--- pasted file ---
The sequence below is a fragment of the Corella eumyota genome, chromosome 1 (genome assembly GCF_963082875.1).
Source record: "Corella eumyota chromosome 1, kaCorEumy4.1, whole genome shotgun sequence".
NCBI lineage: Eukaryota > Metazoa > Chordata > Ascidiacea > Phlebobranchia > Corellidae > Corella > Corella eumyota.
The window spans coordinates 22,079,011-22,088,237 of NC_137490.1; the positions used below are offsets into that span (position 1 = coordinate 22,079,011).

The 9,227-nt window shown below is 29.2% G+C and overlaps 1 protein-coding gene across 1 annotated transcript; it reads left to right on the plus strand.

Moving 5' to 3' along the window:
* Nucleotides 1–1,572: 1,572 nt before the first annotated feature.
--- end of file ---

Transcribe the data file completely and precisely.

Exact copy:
The sequence below is a fragment of the Corella eumyota genome, chromosome 1 (genome assembly GCF_963082875.1).
Source record: "Corella eumyota chromosome 1, kaCorEumy4.1, whole genome shotgun sequence".
NCBI lineage: Eukaryota > Metazoa > Chordata > Ascidiacea > Phlebobranchia > Corellidae > Corella > Corella eumyota.
The window spans coordinates 22,079,011-22,088,237 of NC_137490.1; the positions used below are offsets into that span (position 1 = coordinate 22,079,011).

The 9,227-nt window shown below is 29.2% G+C and overlaps 1 protein-coding gene across 1 annotated transcript; it reads left to right on the plus strand.

Moving 5' to 3' along the window:
* Nucleotides 1–1,572: 1,572 nt before the first annotated feature.